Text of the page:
Exosite Murano MQTT Reference

Next Steps:

  1. Send several sensor data to Exosite Murano.
  2. Try out ExoSense, “it is an end-to-end solution for remote monitoring applications that need to gather data from sensors, machines, PLCs, legacy controls”.


Continue reading TI CC3220SF MQTT Exosite Murano IOT

Adding Bluetooth Connectivity to DPS3005 PSU using TI CC2640R2F BLE MCU

This project features the Texas Instruments SimpleLink Bluetooth Low Energy CC2640R2F Launchpad interfaced to a DPS3005 Programmable Power Supply. Making the DPS3005 to have Bluetooth Connectivity.

Serial Modbus RTU is the communication protocol used between TI CC2640R2F and DPS3005. DPS3005 has a connector with pins GND, RX, TX and VCC which is used to connect to TI CC2640R2F Launchpad 3.3V pins and GND for power and also RX and TX for Serial Modbus RTU Communication.

Values set during Video Demo:

  1. Voltage – 0x0096 (1.50V), 0x00C8 (2.00V), 0x012C (3.00V), 0x0190 (4.00V)
  2. Current – 0x01F4 (0.500A)

Single Write Register Serial Modbus Format:

Address Code (1 byte), Function Code (1 byte), Register Address (2 bytes), Register Data (2 bytes), CRC Code (2 bytes)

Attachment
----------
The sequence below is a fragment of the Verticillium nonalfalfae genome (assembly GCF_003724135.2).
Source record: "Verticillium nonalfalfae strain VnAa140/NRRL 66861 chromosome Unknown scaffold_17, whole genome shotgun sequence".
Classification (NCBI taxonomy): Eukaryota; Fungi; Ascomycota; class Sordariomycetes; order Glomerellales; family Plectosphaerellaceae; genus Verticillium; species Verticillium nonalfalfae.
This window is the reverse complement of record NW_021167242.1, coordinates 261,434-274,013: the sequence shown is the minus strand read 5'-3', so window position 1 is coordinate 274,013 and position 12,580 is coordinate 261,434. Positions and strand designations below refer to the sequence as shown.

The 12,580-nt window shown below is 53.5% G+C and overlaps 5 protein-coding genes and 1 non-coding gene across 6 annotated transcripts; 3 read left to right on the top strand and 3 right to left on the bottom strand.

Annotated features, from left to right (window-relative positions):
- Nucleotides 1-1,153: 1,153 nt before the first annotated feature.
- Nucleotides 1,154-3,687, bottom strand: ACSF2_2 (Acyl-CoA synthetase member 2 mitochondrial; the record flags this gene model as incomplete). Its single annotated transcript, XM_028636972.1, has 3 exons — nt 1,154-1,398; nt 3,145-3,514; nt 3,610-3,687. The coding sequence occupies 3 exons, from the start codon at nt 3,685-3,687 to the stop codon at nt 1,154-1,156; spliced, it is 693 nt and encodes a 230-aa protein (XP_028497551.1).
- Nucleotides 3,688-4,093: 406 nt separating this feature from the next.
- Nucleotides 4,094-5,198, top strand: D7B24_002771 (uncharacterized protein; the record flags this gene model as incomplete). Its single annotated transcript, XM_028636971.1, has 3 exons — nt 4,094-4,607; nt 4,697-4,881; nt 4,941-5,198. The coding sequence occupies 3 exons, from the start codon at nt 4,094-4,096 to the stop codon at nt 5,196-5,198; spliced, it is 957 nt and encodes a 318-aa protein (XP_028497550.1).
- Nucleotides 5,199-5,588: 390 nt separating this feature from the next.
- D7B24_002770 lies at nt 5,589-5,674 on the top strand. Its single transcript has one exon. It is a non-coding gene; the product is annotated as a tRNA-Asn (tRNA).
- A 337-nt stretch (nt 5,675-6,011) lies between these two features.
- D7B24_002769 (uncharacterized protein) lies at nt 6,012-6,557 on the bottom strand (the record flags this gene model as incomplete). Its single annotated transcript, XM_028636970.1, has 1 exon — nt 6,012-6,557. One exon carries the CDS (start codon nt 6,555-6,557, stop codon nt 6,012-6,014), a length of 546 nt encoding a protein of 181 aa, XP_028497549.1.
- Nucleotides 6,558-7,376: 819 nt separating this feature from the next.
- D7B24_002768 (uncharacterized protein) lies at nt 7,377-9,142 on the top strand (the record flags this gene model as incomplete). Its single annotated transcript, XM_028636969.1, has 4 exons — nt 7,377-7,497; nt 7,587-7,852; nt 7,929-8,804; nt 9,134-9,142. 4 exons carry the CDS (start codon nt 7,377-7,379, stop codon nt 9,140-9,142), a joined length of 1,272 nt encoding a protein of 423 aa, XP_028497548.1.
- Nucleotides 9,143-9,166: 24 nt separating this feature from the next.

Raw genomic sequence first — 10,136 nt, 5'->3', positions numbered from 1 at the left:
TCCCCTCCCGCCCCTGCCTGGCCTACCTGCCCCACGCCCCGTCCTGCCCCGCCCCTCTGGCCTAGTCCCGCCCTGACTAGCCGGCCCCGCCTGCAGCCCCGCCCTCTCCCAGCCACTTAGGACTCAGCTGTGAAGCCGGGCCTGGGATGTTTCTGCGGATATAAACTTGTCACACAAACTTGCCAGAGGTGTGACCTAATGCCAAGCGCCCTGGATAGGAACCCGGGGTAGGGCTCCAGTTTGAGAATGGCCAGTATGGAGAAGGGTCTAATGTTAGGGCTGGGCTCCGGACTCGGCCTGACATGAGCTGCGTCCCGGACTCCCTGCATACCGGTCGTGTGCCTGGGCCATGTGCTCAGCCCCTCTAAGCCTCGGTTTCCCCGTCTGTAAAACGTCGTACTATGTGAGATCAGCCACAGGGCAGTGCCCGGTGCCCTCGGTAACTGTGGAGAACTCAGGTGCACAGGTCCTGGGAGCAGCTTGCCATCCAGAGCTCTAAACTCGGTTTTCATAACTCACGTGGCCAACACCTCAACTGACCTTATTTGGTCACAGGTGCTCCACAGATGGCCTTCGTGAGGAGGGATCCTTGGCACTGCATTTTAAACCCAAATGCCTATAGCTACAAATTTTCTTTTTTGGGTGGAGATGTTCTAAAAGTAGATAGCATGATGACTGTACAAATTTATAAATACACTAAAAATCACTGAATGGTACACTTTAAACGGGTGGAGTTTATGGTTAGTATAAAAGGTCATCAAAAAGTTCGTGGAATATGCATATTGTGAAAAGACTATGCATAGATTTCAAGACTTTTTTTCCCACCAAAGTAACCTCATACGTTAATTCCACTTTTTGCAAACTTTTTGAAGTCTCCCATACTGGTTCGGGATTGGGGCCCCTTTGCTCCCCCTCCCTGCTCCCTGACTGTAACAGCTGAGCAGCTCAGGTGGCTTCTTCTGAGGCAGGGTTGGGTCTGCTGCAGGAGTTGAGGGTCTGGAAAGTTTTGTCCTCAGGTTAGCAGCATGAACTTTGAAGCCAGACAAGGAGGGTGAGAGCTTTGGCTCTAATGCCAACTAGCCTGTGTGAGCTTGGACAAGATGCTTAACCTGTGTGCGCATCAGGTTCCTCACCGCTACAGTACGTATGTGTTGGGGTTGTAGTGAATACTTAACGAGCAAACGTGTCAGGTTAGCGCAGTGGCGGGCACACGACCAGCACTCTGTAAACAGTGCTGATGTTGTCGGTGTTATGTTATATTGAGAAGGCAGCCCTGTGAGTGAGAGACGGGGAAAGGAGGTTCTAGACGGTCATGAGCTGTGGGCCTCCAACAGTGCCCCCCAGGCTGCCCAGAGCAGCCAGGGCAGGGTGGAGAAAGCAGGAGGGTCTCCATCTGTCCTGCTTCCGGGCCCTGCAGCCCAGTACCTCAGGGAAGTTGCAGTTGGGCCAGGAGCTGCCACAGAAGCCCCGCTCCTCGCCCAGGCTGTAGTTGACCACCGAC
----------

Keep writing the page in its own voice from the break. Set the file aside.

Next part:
Example Serial Modbus Format setting Voltage to 0x012C (3.00V):

0x01 0x06 0x0000 0x012C CRC Code

Bluetooth Low Energy Services shown at IOS LightBlue App:

  1. DPS Modbus Service – Custom Bluetooth Service.



Program: TI CC2640R2F DPS Peripheral

Note: See, program link for instructions.

Check out my online course below:

Create Bluetooth Projects using TI CC2640R2F Launchpad


Bluetooth Low Energy Point of Sale using TI CC2652RB SimpleLink™ crystal-less BAW wireless MCU

Bluetooth Low Energy Point of Sale System

This project features the TI CC2652RB SimpleLink™ crystal-less BAW multiprotocol 2.4-GHz wireless MCU. The CC652RB BAW technology is explained in the video below.

Overall Project Features:

  1. CC2652RB Bluetooth Low Energy Weighing Scale with 3Kg Weighing Scale Kit. This functions as a Bluetooth Peripheral Device. To properly calibrate the 3Kg Weighing Scale Kit refer to my blog post MSP430 Serial Weighing Scale. You need to get the correct calibration factor value for the Weighing Scale Kit.
  2. CC2652RB Bluetooth Low Energy Weighing Scale Point Of Sale. This functions as a Bluetooth Central Device.

Program: TI CC2652RB BLE Point Of Sale

Note: See, program link for instructions.

Project Demo:


Check out my online course below:

Create Bluetooth Projects using TI CC2640R2F Launchpad

MSP430 Serial Weighing Scale